TitleThe Enhanced Reading Opportunities Study: Early Impact and Implementation Findings
Publication TypeJournal Article
Year of Publication2008
AuthorsKemple, J, Corrin, W, Nelson, E, Salinger, T, Hermann, S
Date Published01/2008
Type of ArticleSecondary
Keywordsachievement gap, Adolescent, comprehension, GRADE, High School, Secondary, struggling readers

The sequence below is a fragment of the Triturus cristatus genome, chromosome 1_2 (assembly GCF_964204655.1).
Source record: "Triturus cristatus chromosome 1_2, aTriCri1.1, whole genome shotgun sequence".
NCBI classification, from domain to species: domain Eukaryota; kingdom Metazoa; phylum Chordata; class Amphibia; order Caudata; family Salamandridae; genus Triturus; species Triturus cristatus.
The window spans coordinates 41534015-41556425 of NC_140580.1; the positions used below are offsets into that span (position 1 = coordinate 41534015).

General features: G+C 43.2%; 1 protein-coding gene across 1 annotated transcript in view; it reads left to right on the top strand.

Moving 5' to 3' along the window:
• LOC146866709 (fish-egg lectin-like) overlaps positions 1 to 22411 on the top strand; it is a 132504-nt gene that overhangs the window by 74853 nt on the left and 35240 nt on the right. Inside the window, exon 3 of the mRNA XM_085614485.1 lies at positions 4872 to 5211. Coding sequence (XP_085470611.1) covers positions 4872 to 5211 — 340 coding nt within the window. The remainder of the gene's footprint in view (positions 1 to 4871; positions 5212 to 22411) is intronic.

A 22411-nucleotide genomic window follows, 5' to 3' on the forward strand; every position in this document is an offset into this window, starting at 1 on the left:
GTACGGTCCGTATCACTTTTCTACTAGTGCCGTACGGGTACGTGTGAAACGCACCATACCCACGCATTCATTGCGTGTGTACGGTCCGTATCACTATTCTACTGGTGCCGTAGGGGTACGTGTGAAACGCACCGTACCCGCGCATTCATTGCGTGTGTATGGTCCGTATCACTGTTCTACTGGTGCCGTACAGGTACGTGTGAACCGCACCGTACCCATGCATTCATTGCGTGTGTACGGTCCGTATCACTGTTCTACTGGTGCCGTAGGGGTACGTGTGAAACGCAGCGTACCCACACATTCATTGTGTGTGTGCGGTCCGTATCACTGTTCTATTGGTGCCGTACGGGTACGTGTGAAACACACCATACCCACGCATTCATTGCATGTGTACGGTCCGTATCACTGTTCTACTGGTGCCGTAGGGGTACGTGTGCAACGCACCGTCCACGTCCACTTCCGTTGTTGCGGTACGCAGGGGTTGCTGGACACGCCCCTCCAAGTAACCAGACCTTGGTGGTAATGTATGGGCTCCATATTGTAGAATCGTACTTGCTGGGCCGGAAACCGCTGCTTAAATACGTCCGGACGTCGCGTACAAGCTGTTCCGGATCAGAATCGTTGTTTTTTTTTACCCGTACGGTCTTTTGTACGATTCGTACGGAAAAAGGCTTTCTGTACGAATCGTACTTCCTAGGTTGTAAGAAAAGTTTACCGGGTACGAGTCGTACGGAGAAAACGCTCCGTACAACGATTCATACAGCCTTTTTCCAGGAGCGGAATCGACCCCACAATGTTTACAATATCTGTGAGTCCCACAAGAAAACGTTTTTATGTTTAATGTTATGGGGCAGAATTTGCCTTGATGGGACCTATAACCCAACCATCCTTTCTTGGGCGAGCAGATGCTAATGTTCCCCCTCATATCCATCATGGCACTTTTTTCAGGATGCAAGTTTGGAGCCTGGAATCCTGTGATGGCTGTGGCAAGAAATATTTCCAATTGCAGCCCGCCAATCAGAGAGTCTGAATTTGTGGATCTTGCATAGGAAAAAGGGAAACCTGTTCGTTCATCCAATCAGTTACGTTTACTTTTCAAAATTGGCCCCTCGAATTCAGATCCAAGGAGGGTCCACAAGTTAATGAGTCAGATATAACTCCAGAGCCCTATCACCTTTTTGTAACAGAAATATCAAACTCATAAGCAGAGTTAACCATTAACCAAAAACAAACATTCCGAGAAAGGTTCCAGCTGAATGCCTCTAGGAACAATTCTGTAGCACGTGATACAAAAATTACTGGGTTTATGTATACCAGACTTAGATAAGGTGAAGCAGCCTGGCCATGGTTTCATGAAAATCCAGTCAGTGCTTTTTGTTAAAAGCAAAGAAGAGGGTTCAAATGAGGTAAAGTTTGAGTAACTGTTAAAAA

This report presents early findings from the Enhanced Reading Opportunities (ERO) study–a demonstration and rigorous evaluation of two supplemental literacy programs that aim to improve the reading comprehension skills and school performance of struggling ninth-grade readers. focuses on the first of two cohorts of ninth-grade students who will participate in the study and discusses the impact that the two interventions had on these students' reading comprehension skills through the end of their ninth-grade year. The report also describes the implementation of the programs during the first year of the study and provides an assessment of the overall fidelity with which the participating schools adhered to the program design specified by the developers. The key findings discussed in the report include the following: (1) On average, across the 34 participating high schools, the supplemental literacy programs improved student reading comprehension test scores; (2) Although they are not statistically significant, the magnitudes of the impact estimates for each literacy intervention are the same as those for the full study sample; and (3) Impacts on reading comprehension are larger for the 15 schools where the ERO programs began within six weeks of the start of the school year and implementation was classified as moderately or well aligned with the program model, compared with impacts for the 19 schools where at least one of these conditions was not met. The following are appended: (1) ERO Student Follow-Up Survey Measures; (2) Follow-Up Test and Survey Response Analysis; (3) Statistical Power and Minimum Detectable Effect Size; (4) ERO Implementation Fidelity; (5) Technical Notes for Early Impact Findings; (6) Early Impact Estimates Weighted for Nonresponse; (7) Early Impacts on Supplementary Measures of Reading Achievement and Behaviors; (8) Early Impacts for Student Subgroups; and (9) The Relationship between Early Impacts and First-Year Implementation Issues. (Contains 52 tables, 4 figures, and 121 footnotes.)